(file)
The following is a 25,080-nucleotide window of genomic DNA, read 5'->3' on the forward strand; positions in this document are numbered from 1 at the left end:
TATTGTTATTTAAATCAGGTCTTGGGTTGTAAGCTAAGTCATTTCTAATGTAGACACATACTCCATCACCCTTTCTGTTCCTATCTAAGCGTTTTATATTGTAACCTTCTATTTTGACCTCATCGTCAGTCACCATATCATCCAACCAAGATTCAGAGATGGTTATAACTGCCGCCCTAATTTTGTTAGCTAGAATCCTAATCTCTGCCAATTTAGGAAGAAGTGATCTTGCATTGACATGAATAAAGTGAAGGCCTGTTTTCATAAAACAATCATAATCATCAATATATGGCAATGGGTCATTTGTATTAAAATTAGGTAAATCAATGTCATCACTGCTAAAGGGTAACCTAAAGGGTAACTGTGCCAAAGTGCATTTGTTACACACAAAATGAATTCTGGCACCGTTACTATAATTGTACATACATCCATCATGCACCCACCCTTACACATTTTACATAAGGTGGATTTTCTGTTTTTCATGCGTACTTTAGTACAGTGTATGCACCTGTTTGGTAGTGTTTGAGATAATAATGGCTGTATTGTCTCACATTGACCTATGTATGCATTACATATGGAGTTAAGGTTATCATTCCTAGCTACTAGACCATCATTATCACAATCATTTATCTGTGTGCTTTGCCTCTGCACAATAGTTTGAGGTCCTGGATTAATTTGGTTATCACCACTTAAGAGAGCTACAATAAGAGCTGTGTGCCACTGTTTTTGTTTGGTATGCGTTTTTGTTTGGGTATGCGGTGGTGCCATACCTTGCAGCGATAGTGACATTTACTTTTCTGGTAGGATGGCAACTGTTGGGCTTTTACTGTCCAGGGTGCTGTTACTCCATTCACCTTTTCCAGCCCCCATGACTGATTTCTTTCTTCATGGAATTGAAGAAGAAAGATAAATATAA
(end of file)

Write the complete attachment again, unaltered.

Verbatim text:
The following is a 25,080-nucleotide window of genomic DNA, read 5'->3' on the forward strand; positions in this document are numbered from 1 at the left end:
TATTGTTATTTAAATCAGGTCTTGGGTTGTAAGCTAAGTCATTTCTAATGTAGACACATACTCCATCACCCTTTCTGTTCCTATCTAAGCGTTTTATATTGTAACCTTCTATTTTGACCTCATCGTCAGTCACCATATCATCCAACCAAGATTCAGAGATGGTTATAACTGCCGCCCTAATTTTGTTAGCTAGAATCCTAATCTCTGCCAATTTAGGAAGAAGTGATCTTGCATTGACATGAATAAAGTGAAGGCCTGTTTTCATAAAACAATCATAATCATCAATATATGGCAATGGGTCATTTGTATTAAAATTAGGTAAATCAATGTCATCACTGCTAAAGGGTAACCTAAAGGGTAACTGTGCCAAAGTGCATTTGTTACACACAAAATGAATTCTGGCACCGTTACTATAATTGTACATACATCCATCATGCACCCACCCTTACACATTTTACATAAGGTGGATTTTCTGTTTTTCATGCGTACTTTAGTACAGTGTATGCACCTGTTTGGTAGTGTTTGAGATAATAATGGCTGTATTGTCTCACATTGACCTATGTATGCATTACATATGGAGTTAAGGTTATCATTCCTAGCTACTAGACCATCATTATCACAATCATTTATCTGTGTGCTTTGCCTCTGCACAATAGTTTGAGGTCCTGGATTAATTTGGTTATCACCACTTAAGAGAGCTACAATAAGAGCTGTGTGCCACTGTTTTTGTTTGGTATGCGTTTTTGTTTGGGTATGCGGTGGTGCCATACCTTGCAGCGATAGTGACATTTACTTTTCTGGTAGGATGGCAACTGTTGGGCTTTTACTGTCCAGGGTGCTGTTACTCCATTCACCTTTTCCAGCCCCCATGACTGATTTCTTTCTTCATGGAATTGAAGAAGAAAGATAAATATAA